Organizations should act prior to the implementation of the new Health Insurance Portability and Accountability Act (HIPAA) compliance guideline changes for 2010 and consistently monitor their facilities in order to make an easier transition and avoid the extended penalties that are now being proposed, said HIPAA privacy and security consult Grant Peterson during a Jan. 13 Webinar on the guidelines.
The Webiner was hosted by Open Health IT Exchange (OHITX).
During the Webinar, Peterson reviewed steps that providers can take to assure that they are and will continue to be HIPAA compliant, and discussed the updated breach notification and expanded business associate guidelines.
The Health Information Technology for Economic and Clinical Health (HITECH) Act, enacted by the Obama administration last year as part of the stimulus package to encourage the adoption of EHRs, has had an effect on HIPAA policy changes for 2010, noted Peterson.
Of the changes, Peterson mentioned 11 sections of the HITECH Act (13401-13411), which will be changed throughout the course of 2010 or have changed effective immediately.
In 2010, both covered entities and business associates will see new requirements, including changes in breach notification. The HIPAA guidelines for 2010 state that in the event of a breach of an individuals’ personal health information (PHI), the covered entity must make the notification without unreasonable delay and in any event within 60 days of discovery (or within 60 days of the date the breach should have been discovered), and the notification must be made by first-class mail, or by email "if specified as a preference" by the individual.
For business associates, the covered entity must be notified of a breach whenever "unsecured" PHI is breached. Notification should be made without unreasonable delay and within 60 days of discovery (or within 60 days of the date the breach should have been discovered). Further, the notice must identify each individual whose unsecured PHI is breached.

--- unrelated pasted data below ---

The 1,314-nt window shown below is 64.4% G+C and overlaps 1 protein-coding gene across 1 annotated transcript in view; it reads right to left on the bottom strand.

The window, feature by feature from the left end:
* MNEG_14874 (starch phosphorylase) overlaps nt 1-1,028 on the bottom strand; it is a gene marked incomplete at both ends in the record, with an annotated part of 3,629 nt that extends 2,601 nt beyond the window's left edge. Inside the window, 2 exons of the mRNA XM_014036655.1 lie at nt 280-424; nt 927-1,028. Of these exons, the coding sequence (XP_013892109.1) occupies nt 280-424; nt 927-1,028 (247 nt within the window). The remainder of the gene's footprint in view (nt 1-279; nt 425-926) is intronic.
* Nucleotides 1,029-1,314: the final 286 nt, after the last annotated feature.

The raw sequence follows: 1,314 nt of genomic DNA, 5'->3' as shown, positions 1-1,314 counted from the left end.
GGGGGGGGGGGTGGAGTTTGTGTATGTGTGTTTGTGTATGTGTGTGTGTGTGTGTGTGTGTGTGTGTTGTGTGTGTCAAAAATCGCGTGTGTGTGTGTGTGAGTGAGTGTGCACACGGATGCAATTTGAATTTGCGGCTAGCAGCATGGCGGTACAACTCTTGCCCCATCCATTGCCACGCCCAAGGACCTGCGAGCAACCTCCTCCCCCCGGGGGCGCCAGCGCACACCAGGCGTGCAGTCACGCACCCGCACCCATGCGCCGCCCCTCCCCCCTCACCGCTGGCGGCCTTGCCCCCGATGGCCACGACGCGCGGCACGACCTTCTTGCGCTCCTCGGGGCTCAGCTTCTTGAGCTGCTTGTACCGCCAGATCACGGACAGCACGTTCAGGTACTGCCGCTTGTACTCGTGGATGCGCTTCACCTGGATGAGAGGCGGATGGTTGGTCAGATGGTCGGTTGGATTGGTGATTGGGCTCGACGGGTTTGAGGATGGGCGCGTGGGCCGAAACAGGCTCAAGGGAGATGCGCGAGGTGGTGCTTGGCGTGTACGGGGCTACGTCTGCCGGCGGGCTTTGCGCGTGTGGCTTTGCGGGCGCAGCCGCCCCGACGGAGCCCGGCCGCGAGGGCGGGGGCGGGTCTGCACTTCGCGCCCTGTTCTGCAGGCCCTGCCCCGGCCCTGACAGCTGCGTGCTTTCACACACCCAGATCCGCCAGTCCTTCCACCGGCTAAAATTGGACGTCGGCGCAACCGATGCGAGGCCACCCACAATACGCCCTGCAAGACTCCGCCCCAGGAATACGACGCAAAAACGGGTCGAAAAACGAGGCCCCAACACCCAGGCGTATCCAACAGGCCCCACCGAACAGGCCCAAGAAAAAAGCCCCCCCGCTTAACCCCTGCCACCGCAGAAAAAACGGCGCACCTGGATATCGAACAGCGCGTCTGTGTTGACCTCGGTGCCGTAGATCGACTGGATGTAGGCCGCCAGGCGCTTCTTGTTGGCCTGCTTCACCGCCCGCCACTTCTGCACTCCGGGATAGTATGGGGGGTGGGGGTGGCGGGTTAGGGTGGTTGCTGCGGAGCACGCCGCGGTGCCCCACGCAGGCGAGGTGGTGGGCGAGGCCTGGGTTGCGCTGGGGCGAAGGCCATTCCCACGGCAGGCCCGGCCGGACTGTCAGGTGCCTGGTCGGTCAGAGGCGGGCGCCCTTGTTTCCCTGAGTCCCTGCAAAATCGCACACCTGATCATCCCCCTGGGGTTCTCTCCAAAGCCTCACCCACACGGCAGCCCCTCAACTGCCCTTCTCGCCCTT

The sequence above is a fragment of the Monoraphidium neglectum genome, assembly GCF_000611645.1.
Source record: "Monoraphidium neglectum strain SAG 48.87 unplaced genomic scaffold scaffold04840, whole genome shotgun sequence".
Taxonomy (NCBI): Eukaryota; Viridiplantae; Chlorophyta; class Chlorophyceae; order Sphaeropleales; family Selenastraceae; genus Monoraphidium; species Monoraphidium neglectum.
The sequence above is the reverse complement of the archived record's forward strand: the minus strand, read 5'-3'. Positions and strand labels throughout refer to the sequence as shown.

In addition to the breach notification changes, covered entities can also note changes in marketing restrictions and individuals' rights. This newly issued guideline, effective Feb. 17, states that organizations maintaining EHRs must provide an individual upon request with a copy of the information in the EHR in an electronic format.
Accounting for disclosures is another change for business associates that Peterson noted is “quite a departure from what we have had in the past.” The proposed guideline states that an individual must be provided upon request with an accounting of disclosures of the information in his/her EHR over the last three years, including disclosures made for the purpose of treatment, payment or healthcare operations.
Peterson said that extended penalties for HIPAA compliance violations to business associates will become effective Feb. 17, and civil penalties currently applicable to covered entities will be made effective immediately.
In order to remain HIPAA compliant under the soon-to-be issued policies, Peterson said that healthcare organizations should be aware of the changes and constantly monitor their programs.
“In providing audits to healthcare organizations, the one area that I see that needs the most attention is for the organization to create some sort of a framework for managing risk,” said Peterson.
Organizations should also consider amending current agreements with its business associates, concluded Peterson, adding that new policies and procedures should be created, especially in covering breach notifications.